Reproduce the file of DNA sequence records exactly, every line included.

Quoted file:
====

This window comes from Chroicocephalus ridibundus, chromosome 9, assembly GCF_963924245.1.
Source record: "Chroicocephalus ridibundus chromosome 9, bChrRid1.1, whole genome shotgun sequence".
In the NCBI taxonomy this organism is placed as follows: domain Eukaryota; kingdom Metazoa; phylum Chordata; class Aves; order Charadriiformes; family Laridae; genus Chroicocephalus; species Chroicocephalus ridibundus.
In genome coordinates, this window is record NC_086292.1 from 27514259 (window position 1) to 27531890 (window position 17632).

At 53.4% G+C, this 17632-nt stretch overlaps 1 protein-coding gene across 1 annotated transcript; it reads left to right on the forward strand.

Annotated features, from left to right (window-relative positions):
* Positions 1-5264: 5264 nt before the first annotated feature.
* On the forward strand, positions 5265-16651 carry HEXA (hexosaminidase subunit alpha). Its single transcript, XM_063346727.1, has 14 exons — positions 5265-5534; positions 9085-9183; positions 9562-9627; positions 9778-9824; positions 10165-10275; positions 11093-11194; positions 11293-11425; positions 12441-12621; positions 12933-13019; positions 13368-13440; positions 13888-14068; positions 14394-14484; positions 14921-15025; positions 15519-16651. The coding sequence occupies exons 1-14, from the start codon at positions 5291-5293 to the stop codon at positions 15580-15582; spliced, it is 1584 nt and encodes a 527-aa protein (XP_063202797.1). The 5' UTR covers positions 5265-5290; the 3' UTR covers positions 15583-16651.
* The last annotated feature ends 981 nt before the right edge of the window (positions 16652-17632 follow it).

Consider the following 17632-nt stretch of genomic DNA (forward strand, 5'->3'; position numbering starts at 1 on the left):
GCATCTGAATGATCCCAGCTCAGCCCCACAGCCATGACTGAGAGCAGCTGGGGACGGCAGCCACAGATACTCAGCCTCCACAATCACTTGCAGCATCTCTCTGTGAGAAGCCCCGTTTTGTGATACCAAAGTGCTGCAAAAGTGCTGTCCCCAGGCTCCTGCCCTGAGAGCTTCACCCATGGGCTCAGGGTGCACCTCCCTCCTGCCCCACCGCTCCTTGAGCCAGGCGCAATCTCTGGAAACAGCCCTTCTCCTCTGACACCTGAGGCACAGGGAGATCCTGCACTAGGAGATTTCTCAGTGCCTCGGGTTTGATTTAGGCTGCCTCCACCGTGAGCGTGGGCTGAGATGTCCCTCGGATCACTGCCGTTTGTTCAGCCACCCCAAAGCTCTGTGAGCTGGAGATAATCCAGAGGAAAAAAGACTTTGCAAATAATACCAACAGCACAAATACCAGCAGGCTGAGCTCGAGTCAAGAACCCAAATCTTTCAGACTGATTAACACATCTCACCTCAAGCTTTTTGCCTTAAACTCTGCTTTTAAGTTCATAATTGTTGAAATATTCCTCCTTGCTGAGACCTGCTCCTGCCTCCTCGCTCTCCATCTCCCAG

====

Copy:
This window comes from Chroicocephalus ridibundus, chromosome 9, assembly GCF_963924245.1.
Source record: "Chroicocephalus ridibundus chromosome 9, bChrRid1.1, whole genome shotgun sequence".
In the NCBI taxonomy this organism is placed as follows: domain Eukaryota; kingdom Metazoa; phylum Chordata; class Aves; order Charadriiformes; family Laridae; genus Chroicocephalus; species Chroicocephalus ridibundus.
In genome coordinates, this window is record NC_086292.1 from 27514259 (window position 1) to 27531890 (window position 17632).

At 53.4% G+C, this 17632-nt stretch overlaps 1 protein-coding gene across 1 annotated transcript; it reads left to right on the forward strand.

Annotated features, from left to right (window-relative positions):
* Positions 1-5264: 5264 nt before the first annotated feature.
* On the forward strand, positions 5265-16651 carry HEXA (hexosaminidase subunit alpha). Its single transcript, XM_063346727.1, has 14 exons — positions 5265-5534; positions 9085-9183; positions 9562-9627; positions 9778-9824; positions 10165-10275; positions 11093-11194; positions 11293-11425; positions 12441-12621; positions 12933-13019; positions 13368-13440; positions 13888-14068; positions 14394-14484; positions 14921-15025; positions 15519-16651. The coding sequence occupies exons 1-14, from the start codon at positions 5291-5293 to the stop codon at positions 15580-15582; spliced, it is 1584 nt and encodes a 527-aa protein (XP_063202797.1). The 5' UTR covers positions 5265-5290; the 3' UTR covers positions 15583-16651.
* The last annotated feature ends 981 nt before the right edge of the window (positions 16652-17632 follow it).

Consider the following 17632-nt stretch of genomic DNA (forward strand, 5'->3'; position numbering starts at 1 on the left):
GCATCTGAATGATCCCAGCTCAGCCCCACAGCCATGACTGAGAGCAGCTGGGGACGGCAGCCACAGATACTCAGCCTCCACAATCACTTGCAGCATCTCTCTGTGAGAAGCCCCGTTTTGTGATACCAAAGTGCTGCAAAAGTGCTGTCCCCAGGCTCCTGCCCTGAGAGCTTCACCCATGGGCTCAGGGTGCACCTCCCTCCTGCCCCACCGCTCCTTGAGCCAGGCGCAATCTCTGGAAACAGCCCTTCTCCTCTGACACCTGAGGCACAGGGAGATCCTGCACTAGGAGATTTCTCAGTGCCTCGGGTTTGATTTAGGCTGCCTCCACCGTGAGCGTGGGCTGAGATGTCCCTCGGATCACTGCCGTTTGTTCAGCCACCCCAAAGCTCTGTGAGCTGGAGATAATCCAGAGGAAAAAAGACTTTGCAAATAATACCAACAGCACAAATACCAGCAGGCTGAGCTCGAGTCAAGAACCCAAATCTTTCAGACTGATTAACACATCTCACCTCAAGCTTTTTGCCTTAAACTCTGCTTTTAAGTTCATAATTGTTGAAATATTCCTCCTTGCTGAGACCTGCTCCTGCCTCCTCGCTCTCCATCTCCCAG